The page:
Kerry Bringhurst

News Director | Host, Morning Edition

At 14-years-old, Kerry began working as a reporter for KVEL “The Hot One” in Vernal, Utah.  Her radio news interests led her to Logan where she became news director for KBLQ while attending Utah State University.  She graduated USU with a degree in Broadcast Journalism and spent the next few years working for Utah Public Radio.  Leaving UPR in 1993 she spent the next 14 years as the full time mother of four boys before returning in 2007.  Kerry and her husband Boyd reside in Nibley.

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As a youth, he moved in and out of foster care homes or he lived on the streets of London. To cope with abandonment by his parents, Alex Boye turned to music and a belief in Jesus Christ. It wasn't until he served a religious mission for the LDS Church that Boye performed for the first time in public. He eventually spent four years as the lead singer of a popular boy band. While touring in Europe, he decided to leave the group and move to Salt Lake City, where he could be with fellow members of the Mormon faith.

A new study published today in the online Journal of Animal Ecology may help in the management of western wolf populations. Dr. Dan MacNulty, a professor in the College of Natural Resources at Utah State University, along with colleagues, tracked female wolves in Yellowstone National Park and monitored their success in raising healthy offspring. The study concluded that the weight of a mother wolf and the size of her pack are the best predictors of a female's ability to overcome environmental stressors like disease and raise pups successfully.

Utah ranks just about in the middle compared to other states for entrepreneurial activity. That's according to a new analysis by the University of Nebraska's Bureau of Business Research. The Beehive State stands out on the list -- not for its ranking but for being the state with the biggest jump in the past year. Utah had been 44th; and now it's 23rd. The researchers compared data like business growth and number of patents.

Next time you're at a Box Elder Bees football game, walk past the purple bleachers and open a large garage style door. Behind the doors you'll find all sorts of different colored large tanks, metal platforms, and trailers. It's a place where members of an unlikely school team gather.

It's taken 3 years for the Box Elder High School FFA tractor team to restore a 1948 Allis Chalmers tractor, which in the 1950s was used to remove snow from the roadways in Preston, Idaho.

After a decade of legal challenges, the "roadless rule" landed on the U.S. Supreme Court's doorstep—and on Monday, the court opted to leave it in place rather than hear the latest appeal. The rule doesn't allow new roadbuilding on millions of acres of national forestland in three dozen states, including Utah. The decision not to hear their appeal is a victory in the conservation community, says Mike Anderson with the Wilderness Society.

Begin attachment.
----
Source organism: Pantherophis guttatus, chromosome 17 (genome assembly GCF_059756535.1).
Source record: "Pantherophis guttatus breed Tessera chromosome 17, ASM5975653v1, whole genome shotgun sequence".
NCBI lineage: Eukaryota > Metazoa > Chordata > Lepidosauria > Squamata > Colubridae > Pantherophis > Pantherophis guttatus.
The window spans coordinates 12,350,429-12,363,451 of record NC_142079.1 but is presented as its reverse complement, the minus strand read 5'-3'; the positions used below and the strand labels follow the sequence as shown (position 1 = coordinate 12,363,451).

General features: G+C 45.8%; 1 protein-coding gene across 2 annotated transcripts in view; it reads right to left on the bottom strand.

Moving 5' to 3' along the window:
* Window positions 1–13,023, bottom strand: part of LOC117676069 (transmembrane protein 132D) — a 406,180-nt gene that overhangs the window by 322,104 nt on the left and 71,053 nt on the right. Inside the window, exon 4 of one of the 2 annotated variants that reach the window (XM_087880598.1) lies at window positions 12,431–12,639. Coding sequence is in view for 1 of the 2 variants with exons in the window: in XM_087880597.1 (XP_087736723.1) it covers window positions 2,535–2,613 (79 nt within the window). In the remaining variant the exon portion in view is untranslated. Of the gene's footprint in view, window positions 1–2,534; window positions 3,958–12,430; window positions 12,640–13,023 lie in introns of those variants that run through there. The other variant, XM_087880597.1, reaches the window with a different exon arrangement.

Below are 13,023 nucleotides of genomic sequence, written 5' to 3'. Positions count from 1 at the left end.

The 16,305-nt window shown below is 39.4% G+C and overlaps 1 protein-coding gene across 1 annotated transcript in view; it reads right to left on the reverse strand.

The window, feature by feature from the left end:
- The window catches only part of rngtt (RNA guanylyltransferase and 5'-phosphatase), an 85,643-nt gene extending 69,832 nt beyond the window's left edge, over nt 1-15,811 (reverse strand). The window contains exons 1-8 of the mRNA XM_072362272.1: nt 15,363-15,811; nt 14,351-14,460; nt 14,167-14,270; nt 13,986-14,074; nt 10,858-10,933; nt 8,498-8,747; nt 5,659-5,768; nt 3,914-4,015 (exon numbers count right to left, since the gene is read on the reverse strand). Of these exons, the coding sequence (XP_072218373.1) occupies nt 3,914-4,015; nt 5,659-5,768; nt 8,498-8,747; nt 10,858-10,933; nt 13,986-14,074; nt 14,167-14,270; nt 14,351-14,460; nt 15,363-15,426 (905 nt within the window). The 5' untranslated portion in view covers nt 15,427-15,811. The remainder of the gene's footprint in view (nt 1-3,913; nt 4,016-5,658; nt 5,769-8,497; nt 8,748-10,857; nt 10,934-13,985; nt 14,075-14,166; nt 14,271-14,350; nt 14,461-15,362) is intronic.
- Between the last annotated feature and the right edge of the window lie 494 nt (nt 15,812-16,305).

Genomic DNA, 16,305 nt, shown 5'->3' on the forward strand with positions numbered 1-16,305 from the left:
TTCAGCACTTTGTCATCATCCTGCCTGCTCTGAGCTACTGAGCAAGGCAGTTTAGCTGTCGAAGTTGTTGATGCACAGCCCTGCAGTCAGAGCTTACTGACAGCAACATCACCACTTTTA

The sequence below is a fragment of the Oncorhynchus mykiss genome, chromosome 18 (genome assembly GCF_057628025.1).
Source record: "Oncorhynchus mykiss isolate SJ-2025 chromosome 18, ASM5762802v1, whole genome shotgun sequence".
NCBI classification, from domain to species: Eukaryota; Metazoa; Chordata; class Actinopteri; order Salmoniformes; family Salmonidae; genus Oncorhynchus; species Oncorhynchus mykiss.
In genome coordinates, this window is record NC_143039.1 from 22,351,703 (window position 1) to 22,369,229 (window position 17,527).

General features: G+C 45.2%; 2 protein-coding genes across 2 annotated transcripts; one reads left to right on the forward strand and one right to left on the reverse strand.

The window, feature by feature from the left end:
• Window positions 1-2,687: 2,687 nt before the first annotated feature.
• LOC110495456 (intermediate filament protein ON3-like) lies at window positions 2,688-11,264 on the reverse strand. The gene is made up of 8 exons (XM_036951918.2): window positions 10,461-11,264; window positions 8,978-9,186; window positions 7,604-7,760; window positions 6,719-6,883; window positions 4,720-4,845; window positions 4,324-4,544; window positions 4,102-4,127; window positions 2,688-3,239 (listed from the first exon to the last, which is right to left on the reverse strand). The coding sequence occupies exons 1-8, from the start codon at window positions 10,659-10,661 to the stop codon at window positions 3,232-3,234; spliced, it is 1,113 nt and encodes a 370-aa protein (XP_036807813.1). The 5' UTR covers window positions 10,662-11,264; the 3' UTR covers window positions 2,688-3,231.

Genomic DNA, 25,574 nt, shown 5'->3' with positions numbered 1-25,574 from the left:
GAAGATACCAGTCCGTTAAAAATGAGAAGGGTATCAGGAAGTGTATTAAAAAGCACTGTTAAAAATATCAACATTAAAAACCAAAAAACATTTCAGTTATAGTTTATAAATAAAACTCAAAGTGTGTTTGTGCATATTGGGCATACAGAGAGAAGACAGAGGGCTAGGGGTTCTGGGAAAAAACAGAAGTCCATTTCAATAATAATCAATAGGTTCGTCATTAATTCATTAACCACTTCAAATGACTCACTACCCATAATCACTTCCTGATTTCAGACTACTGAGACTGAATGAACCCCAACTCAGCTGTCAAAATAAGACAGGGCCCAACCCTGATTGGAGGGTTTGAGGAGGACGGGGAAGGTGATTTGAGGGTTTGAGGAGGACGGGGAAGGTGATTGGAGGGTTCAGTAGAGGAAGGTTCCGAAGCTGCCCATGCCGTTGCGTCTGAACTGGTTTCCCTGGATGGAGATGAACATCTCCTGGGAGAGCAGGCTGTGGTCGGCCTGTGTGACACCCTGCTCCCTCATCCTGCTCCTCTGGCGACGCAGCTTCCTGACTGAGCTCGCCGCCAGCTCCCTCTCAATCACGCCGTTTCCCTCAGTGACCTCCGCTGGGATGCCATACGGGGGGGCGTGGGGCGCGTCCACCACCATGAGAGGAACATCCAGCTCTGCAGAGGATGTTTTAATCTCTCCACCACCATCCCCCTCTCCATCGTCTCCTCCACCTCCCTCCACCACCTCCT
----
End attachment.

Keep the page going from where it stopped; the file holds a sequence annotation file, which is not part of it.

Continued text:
Utah State University President Stan Albrecht will recognize more than 53,000 alumni and other donors who contributed to the university's comprehensive campaign, Honoring Tradition, Securing the Future, Celebrating Success.

To help better inform Utah's retired residents about the upcoming election, the American Association of Retired Persons has released a 2012 voter's guide. The guide is available nationwide but has been catered to each state.

Danny Harris is the Associate State Director of Utah's AARP. Kerry Bringhurst talked to Harris about the voter's guide:

The EPA has until this Friday to respond in a federal court case asking the agency to to crack down on the use of leaded fuel. Attorney Marianne Engleman Lado with EarthJustice says the reason for concern is the health effects, especially on children.

Maryann Martindale is with the Alliance for a Better Utah. She says it's a challenge in any state where one political party has dominated the action for so long that no one is convinced their vote is needed. But she tells people a vote still plays an important role, even if their candidate isn't the one who prevails.

Wikimedia Commons

It was on July 1, 1862 that Abraham Lincoln signed the Pacific Railway Act, creating the original Union Pacific Railway Company. Today Union Pacific Railroad is part of a corporation, linking 23  states in the western 2/3 of the country with cars carrying freight including automobiles and fruits and vegetables.

To mark the 150 year celebration, Union Pacific is traveling a steam engine throughout the country. The next stop is Ogden, Utah, for a day-long display and train-town presentation.

A national society focused on the philosophy and theology of Mormons will meet in Logan this weekend. Kerry Bringhurst speaks with Philip Barlow, Utah State University's Director of Religious Studies, about the increased interest in the teachings of the Church of Jesus Christ of Latter-day Saints.

Ryan Cunningham

The newest LDS temple in Brigham City has drawn a lot of attention. It can be seen from afar as you enter the city in northern Utah. Its alabaster appearance draws your eye directly to a structure considered sacred by members of the LDS faith. Each day as many as 18,000 guests enter the doors during a public open house that concludes Saturday, giving those interested a rare opportunity to peek inside before the official dedication on September 23. At that time the doors will close to general entrants.